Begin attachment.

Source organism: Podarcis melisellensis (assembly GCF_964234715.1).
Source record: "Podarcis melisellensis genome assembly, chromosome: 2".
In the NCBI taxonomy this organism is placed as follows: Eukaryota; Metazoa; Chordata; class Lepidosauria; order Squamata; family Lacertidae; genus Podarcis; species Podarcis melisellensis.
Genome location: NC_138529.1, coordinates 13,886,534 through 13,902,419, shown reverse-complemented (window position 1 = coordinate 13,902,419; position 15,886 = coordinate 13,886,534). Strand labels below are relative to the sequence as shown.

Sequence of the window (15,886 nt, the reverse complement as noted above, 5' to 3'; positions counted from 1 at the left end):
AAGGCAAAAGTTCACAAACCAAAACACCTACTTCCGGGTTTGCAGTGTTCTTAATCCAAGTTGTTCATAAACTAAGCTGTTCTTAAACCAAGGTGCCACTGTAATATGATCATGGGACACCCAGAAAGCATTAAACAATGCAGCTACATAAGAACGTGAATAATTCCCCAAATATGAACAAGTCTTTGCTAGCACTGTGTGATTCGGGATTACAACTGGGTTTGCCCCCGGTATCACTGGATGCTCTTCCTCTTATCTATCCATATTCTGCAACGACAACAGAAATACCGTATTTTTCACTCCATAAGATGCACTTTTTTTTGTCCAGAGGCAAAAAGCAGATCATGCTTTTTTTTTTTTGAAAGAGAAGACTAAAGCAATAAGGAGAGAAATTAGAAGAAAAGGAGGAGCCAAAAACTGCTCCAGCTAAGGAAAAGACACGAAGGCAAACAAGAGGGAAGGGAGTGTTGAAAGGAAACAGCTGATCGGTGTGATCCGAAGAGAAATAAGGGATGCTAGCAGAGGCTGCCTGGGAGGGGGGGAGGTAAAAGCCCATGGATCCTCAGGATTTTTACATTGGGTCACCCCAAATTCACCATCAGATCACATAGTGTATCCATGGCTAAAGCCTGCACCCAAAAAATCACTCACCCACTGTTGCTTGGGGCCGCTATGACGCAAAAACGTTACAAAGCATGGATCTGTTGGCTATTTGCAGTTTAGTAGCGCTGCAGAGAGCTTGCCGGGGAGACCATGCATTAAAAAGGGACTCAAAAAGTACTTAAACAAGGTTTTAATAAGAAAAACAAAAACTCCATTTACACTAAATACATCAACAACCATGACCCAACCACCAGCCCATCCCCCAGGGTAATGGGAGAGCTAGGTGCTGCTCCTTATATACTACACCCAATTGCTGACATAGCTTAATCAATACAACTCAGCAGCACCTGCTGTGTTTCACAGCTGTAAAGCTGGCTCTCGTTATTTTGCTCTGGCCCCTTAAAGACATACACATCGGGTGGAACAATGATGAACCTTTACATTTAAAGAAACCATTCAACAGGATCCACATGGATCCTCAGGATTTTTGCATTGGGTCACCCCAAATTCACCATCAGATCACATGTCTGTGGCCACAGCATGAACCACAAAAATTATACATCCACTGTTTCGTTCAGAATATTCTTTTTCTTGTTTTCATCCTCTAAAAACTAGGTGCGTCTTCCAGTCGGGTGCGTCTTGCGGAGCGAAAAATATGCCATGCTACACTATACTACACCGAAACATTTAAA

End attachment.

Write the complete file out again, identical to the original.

Source organism: Podarcis melisellensis (assembly GCF_964234715.1).
Source record: "Podarcis melisellensis genome assembly, chromosome: 2".
In the NCBI taxonomy this organism is placed as follows: Eukaryota; Metazoa; Chordata; class Lepidosauria; order Squamata; family Lacertidae; genus Podarcis; species Podarcis melisellensis.
Genome location: NC_138529.1, coordinates 13,886,534 through 13,902,419, shown reverse-complemented (window position 1 = coordinate 13,902,419; position 15,886 = coordinate 13,886,534). Strand labels below are relative to the sequence as shown.

Sequence of the window (15,886 nt, the reverse complement as noted above, 5' to 3'; positions counted from 1 at the left end):
AAGGCAAAAGTTCACAAACCAAAACACCTACTTCCGGGTTTGCAGTGTTCTTAATCCAAGTTGTTCATAAACTAAGCTGTTCTTAAACCAAGGTGCCACTGTAATATGATCATGGGACACCCAGAAAGCATTAAACAATGCAGCTACATAAGAACGTGAATAATTCCCCAAATATGAACAAGTCTTTGCTAGCACTGTGTGATTCGGGATTACAACTGGGTTTGCCCCCGGTATCACTGGATGCTCTTCCTCTTATCTATCCATATTCTGCAACGACAACAGAAATACCGTATTTTTCACTCCATAAGATGCACTTTTTTTTGTCCAGAGGCAAAAAGCAGATCATGCTTTTTTTTTTTTGAAAGAGAAGACTAAAGCAATAAGGAGAGAAATTAGAAGAAAAGGAGGAGCCAAAAACTGCTCCAGCTAAGGAAAAGACACGAAGGCAAACAAGAGGGAAGGGAGTGTTGAAAGGAAACAGCTGATCGGTGTGATCCGAAGAGAAATAAGGGATGCTAGCAGAGGCTGCCTGGGAGGGGGGGAGGTAAAAGCCCATGGATCCTCAGGATTTTTACATTGGGTCACCCCAAATTCACCATCAGATCACATAGTGTATCCATGGCTAAAGCCTGCACCCAAAAAATCACTCACCCACTGTTGCTTGGGGCCGCTATGACGCAAAAACGTTACAAAGCATGGATCTGTTGGCTATTTGCAGTTTAGTAGCGCTGCAGAGAGCTTGCCGGGGAGACCATGCATTAAAAAGGGACTCAAAAAGTACTTAAACAAGGTTTTAATAAGAAAAACAAAAACTCCATTTACACTAAATACATCAACAACCATGACCCAACCACCAGCCCATCCCCCAGGGTAATGGGAGAGCTAGGTGCTGCTCCTTATATACTACACCCAATTGCTGACATAGCTTAATCAATACAACTCAGCAGCACCTGCTGTGTTTCACAGCTGTAAAGCTGGCTCTCGTTATTTTGCTCTGGCCCCTTAAAGACATACACATCGGGTGGAACAATGATGAACCTTTACATTTAAAGAAACCATTCAACAGGATCCACATGGATCCTCAGGATTTTTGCATTGGGTCACCCCAAATTCACCATCAGATCACATGTCTGTGGCCACAGCATGAACCACAAAAATTATACATCCACTGTTTCGTTCAGAATATTCTTTTTCTTGTTTTCATCCTCTAAAAACTAGGTGCGTCTTCCAGTCGGGTGCGTCTTGCGGAGCGAAAAATATGCCATGCTACACTATACTACACCGAAACATTTAAA